Exercise is an essential part of any weight-loss program. Not only does it burn calories, but it changes your physique, so you lose body fat rather than muscle. With a well-structured exercise program, you may even gain muscle while losing weight. Yet certain approaches to working out are more effective than others for reaching your weight-loss goals. Let’s look at the key characteristics of workouts that lead to weight loss.
Working Large Muscle Groups for Effective Weight Loss
Any workout that causes you to sweat is a benefit, but if you want to lose weight, focus on large muscle groups. Working large muscles burns more calories than smaller muscles, meaning you’ll be able to torch more fat during your workout.
Exercises to emphasize include squats and lunges for your glutes and thighs, push-ups and bench presses for your chest and triceps, and pull-ups and rows for your back and biceps. By incorporating these exercises into your routine, you’ll build muscle and boost your metabolism, ultimately leading to weight loss. And don’t forget to mix things up! Variety is key to keeping yourself motivated and preventing boredom.
Working large muscle groups burns more calories and is most effective for accelerating fat loss. Plus, it builds lean muscle mass, which subtly boosts resting metabolic rate. This method burns more calories when you’re exercising AND when you’re not. The more lean muscle you have, the more calories you will burn at rest.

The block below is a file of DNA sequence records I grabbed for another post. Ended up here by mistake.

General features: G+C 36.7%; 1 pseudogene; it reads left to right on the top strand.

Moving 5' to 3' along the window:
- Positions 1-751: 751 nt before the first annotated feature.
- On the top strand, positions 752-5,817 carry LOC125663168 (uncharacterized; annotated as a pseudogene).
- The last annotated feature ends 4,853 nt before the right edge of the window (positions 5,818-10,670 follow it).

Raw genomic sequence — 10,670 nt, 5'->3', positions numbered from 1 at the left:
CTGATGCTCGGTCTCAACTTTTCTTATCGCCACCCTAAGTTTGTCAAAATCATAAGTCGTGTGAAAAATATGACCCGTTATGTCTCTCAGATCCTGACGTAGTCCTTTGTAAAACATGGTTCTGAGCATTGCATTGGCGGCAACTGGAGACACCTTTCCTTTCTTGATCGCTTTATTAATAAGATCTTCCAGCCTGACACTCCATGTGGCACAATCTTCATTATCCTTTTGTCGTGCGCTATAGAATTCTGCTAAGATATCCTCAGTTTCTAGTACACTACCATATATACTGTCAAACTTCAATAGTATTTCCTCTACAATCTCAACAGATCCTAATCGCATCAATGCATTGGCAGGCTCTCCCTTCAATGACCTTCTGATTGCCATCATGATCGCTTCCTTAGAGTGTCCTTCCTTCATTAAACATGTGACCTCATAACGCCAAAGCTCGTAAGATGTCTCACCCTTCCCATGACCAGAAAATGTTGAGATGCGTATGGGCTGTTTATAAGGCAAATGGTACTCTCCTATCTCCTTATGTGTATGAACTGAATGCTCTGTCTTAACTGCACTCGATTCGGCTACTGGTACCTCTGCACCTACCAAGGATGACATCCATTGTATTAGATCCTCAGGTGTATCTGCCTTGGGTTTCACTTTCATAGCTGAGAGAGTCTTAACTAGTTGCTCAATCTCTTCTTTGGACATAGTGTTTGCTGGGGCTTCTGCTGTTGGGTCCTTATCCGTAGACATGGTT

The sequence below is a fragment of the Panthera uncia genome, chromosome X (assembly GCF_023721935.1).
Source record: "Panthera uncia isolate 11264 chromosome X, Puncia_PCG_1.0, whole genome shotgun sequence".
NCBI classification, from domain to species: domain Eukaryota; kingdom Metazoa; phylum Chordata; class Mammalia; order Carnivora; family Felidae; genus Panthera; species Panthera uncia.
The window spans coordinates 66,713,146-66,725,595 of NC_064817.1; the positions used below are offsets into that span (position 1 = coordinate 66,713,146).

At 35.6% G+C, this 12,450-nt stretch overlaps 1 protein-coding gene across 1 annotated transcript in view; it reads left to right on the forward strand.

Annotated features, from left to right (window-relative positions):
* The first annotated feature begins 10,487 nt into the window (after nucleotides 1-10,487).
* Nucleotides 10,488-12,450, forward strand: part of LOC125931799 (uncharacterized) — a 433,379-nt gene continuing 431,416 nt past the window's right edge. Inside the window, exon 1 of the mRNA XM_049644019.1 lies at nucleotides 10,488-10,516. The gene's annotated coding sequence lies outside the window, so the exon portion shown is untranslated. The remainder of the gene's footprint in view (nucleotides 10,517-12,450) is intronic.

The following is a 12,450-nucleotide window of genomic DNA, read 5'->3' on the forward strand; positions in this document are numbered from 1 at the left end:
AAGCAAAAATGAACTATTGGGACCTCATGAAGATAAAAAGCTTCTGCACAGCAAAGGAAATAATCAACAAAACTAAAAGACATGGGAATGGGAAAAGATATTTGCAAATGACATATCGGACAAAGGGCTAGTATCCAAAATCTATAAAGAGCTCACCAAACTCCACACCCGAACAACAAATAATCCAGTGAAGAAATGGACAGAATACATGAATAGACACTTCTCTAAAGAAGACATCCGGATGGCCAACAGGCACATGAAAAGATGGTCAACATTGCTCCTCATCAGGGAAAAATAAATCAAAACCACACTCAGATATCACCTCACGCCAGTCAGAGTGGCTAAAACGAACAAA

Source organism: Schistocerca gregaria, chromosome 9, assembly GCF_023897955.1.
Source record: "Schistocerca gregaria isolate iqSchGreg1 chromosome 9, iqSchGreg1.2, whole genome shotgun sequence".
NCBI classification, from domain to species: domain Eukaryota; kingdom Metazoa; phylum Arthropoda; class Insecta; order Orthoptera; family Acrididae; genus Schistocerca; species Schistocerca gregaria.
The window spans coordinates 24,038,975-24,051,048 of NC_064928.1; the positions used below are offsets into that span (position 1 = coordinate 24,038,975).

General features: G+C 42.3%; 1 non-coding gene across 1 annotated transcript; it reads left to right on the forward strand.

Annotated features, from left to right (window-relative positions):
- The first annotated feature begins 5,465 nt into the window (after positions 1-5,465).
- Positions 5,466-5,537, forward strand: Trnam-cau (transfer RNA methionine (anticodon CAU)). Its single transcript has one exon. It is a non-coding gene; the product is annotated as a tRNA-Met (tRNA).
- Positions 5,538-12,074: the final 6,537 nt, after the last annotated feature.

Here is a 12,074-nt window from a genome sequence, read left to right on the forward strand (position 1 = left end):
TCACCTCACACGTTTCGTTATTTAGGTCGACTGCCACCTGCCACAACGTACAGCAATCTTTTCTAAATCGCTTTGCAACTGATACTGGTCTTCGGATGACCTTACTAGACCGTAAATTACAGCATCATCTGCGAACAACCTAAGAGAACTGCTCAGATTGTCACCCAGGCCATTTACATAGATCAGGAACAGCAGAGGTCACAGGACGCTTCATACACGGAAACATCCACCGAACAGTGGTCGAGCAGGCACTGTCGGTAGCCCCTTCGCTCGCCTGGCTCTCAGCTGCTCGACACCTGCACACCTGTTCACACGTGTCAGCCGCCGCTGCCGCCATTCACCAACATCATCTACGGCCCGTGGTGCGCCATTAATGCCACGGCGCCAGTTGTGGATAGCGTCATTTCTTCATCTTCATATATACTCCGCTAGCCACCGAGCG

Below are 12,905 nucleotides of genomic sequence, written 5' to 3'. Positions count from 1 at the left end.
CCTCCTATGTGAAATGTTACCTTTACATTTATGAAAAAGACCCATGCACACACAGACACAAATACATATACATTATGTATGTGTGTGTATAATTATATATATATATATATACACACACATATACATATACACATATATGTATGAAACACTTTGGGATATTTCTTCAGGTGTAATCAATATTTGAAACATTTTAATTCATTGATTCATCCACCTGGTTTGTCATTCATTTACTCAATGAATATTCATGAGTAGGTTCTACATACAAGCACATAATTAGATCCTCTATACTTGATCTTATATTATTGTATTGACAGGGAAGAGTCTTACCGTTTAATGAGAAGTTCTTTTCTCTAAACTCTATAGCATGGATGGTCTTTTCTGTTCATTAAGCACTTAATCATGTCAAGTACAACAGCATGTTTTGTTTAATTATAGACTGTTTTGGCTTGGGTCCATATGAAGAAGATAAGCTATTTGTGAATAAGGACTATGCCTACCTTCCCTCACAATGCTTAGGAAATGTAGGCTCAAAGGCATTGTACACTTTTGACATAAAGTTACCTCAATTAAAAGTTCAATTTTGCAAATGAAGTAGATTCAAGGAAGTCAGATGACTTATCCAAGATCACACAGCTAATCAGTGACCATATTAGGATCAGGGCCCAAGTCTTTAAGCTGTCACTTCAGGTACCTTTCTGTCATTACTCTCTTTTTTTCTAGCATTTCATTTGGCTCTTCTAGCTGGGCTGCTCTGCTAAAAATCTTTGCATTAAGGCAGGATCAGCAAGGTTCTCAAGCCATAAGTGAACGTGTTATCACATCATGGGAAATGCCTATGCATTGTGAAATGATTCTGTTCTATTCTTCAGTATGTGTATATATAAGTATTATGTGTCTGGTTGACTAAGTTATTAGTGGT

Additionally, exercises that use large muscles boost the release of hormones such as testosterone and growth hormones, which can help increase muscle mass and burn fat. Examples of strength-training exercises that work large muscle groups include squats, lunges, push-ups, and deadlifts. Plus, plyometric workouts, running, and high-intensity interval training work large muscle groups and are major calorie burners.
Weight training reshapes metabolisms and waistlines by boosting energy expenditure and fat burning for hours after you do it. Aerobic exercise burns calories but strength training that focuses on large muscle groups improves body composition (by increasing metabolically active muscle mass). Don’t skimp on the latter!
Higher Intensity Workouts for Maximum Fat Burning
High-intensity workouts (HIIT) are calorie scorchers and fat burners. HIIT workouts include short bursts of intense exercise followed by periods of rest. High-intensity workouts are typically short, yet intense. They often use all major muscle groups, resulting in a comprehensive full-body workout.
One of the benefits of high-intensity exercise is the afterburn effect, also known as excess post-exercise oxygen consumption (EPOC). This is the additional energy your body uses after a workout to return your body to its pre-exercise state. During exercise, oxygen consumption increases, and your metabolism speeds up. This increase in metabolism and the additional calories you burn is sustained for hours after a workout is over.
While the exact number of additional calories burned with the afterburn effect is difficult to measure, research shows it ranges from 3-15%, depending on the intensity of the exercise. The more intense the workout and the longer the duration, the greater the afterburn and the more calories you expend even after your sweat session is over.